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Important Facts About

Eating Disorders

  • Eating disorders are potentially lethal illnesses, and no one should take them lightly as “It’s just a phase she’s going through,” or “she’ll grow out of it,” or “I feel fine and I don’t really need all these appointments.” These are examples of the denial by the struggler or family members of the stark reality of an eating disorder-these are deceptive, debilitating, dangerous illnesses.


  • Do not treat those with eating disorders - that is for professionals trained to do so. However, do not underestimate what you can do; preferably under the guidance of an expert. You can do more than even a treatment team if you love the person who suffers and provide support with your confidence in that person. Keep reminding your loved one that, yes, it is the hardest work she or he has ever done, and if this person keeps working with the treatment team, she or he will succeed.


  • Whenever possible, a treatment team is optimal. The team should consist of a physician, therapist and dietician, all of whom are truly skilled with eating disorders. A psychiatrist may also be needed to be part of the team. A team coordinator is also crucial since good work done by different providers can be problematic unless the team is all on the same page.


  • True eating disorders do not go away on their own. They will last a lifetime if one does not receive adequate treatment-treatment that is intense enough and for a long-enough duration. One should not stop because one “feels better.” Ultimately, of course, one should feel better, but that is usually after dealing with some very difficult issues. It is really best that the experience of the treatment team dictate when treatment intensity or frequency should be increased or decreased, or when a person no longer needs treatment.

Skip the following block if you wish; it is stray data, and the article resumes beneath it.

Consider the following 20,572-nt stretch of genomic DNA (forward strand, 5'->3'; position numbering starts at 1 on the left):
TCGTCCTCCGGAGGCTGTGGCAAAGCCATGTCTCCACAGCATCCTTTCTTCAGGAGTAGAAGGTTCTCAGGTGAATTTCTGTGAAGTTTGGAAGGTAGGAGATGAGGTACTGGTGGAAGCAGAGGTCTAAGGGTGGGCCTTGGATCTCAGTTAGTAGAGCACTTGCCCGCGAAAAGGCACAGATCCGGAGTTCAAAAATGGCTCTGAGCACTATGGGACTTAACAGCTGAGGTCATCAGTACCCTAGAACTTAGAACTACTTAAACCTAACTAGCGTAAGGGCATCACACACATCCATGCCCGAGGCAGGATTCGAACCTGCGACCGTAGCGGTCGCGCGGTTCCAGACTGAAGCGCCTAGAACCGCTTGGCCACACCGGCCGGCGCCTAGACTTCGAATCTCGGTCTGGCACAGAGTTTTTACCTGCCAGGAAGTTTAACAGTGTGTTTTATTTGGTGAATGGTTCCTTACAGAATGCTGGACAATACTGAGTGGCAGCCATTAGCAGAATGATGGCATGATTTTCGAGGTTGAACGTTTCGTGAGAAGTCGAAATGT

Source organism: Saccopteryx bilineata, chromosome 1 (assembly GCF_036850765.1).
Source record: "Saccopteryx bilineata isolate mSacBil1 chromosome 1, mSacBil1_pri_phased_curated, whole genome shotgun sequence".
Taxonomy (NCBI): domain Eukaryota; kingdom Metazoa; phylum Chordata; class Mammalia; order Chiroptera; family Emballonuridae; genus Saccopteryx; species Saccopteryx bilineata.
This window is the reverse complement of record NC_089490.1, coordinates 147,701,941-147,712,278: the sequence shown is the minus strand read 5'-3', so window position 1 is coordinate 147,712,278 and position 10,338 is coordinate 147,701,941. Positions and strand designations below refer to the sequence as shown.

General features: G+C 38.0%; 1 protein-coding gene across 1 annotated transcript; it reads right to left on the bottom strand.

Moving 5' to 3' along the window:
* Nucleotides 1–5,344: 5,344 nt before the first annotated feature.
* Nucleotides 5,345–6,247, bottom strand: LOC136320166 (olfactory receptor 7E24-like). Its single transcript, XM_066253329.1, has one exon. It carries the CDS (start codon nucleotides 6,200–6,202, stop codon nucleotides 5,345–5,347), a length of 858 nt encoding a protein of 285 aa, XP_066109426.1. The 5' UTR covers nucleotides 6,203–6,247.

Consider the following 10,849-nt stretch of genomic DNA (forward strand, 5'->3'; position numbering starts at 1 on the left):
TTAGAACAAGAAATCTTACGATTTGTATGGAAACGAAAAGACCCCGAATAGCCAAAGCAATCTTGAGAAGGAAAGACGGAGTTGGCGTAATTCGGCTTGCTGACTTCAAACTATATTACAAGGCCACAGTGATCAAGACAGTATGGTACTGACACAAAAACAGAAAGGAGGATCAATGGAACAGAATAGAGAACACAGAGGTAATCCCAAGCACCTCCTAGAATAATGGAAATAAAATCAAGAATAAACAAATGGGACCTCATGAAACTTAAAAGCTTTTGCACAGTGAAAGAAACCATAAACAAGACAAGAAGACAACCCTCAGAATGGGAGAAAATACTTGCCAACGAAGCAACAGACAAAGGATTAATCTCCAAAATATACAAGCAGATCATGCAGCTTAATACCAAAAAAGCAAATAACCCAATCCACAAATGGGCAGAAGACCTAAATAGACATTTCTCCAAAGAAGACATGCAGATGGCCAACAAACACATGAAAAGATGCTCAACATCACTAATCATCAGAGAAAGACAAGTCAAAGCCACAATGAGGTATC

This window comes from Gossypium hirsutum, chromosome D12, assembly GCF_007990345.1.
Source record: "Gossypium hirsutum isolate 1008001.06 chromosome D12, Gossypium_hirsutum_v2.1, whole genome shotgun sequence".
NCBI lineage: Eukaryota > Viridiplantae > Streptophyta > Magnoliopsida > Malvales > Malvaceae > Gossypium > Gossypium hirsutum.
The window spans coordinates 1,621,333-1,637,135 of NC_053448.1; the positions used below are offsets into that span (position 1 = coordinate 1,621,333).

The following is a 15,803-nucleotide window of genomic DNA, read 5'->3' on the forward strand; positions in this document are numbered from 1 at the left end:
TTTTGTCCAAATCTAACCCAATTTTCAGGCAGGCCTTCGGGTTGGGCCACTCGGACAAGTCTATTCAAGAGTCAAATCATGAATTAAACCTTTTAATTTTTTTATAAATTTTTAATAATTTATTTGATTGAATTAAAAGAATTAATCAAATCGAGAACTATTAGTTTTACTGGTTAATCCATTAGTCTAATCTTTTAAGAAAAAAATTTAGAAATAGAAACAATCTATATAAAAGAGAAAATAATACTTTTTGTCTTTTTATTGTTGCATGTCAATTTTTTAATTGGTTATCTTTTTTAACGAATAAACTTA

• Eating disorders do occur in the best of families – no one is immune. Those who get eating disorders are usually exceptional people. Generally, they are empathic, intuitive, hardworking and gifted. Some of these qualities can be hard to see if one is in the throes of an eating disorder, but when they are in recovery then these traits reemerge.


  • Eating disorders are called psychiatric disorders. However, medical issues are always present during much of the illness. It appears that eating disorders may be triggered by some physical events such as starvation, especially when coupled with exercise. Strugglers start changing what they eat, reducing portion sizes and decreasing “junk” food. This progresses to more and more restriction of food and exercising increases. The person finds himself in an avalanche unable to stop. There isn’t a mind-set of wanting to have an eating disorder; it’s only to be healthy. The physical results of not enough nutrition itself seem to set off the eating disorder.


  • There may be some underlying brain and/or psychological underpinnings that helped this behavior turn into an eating disorder, but had it not been for physical changes, it is unlikely the eating disorder would have developed. Because medical complications occur with eating disorders, competent ongoing medical assessment is necessary.                                                                                                                               

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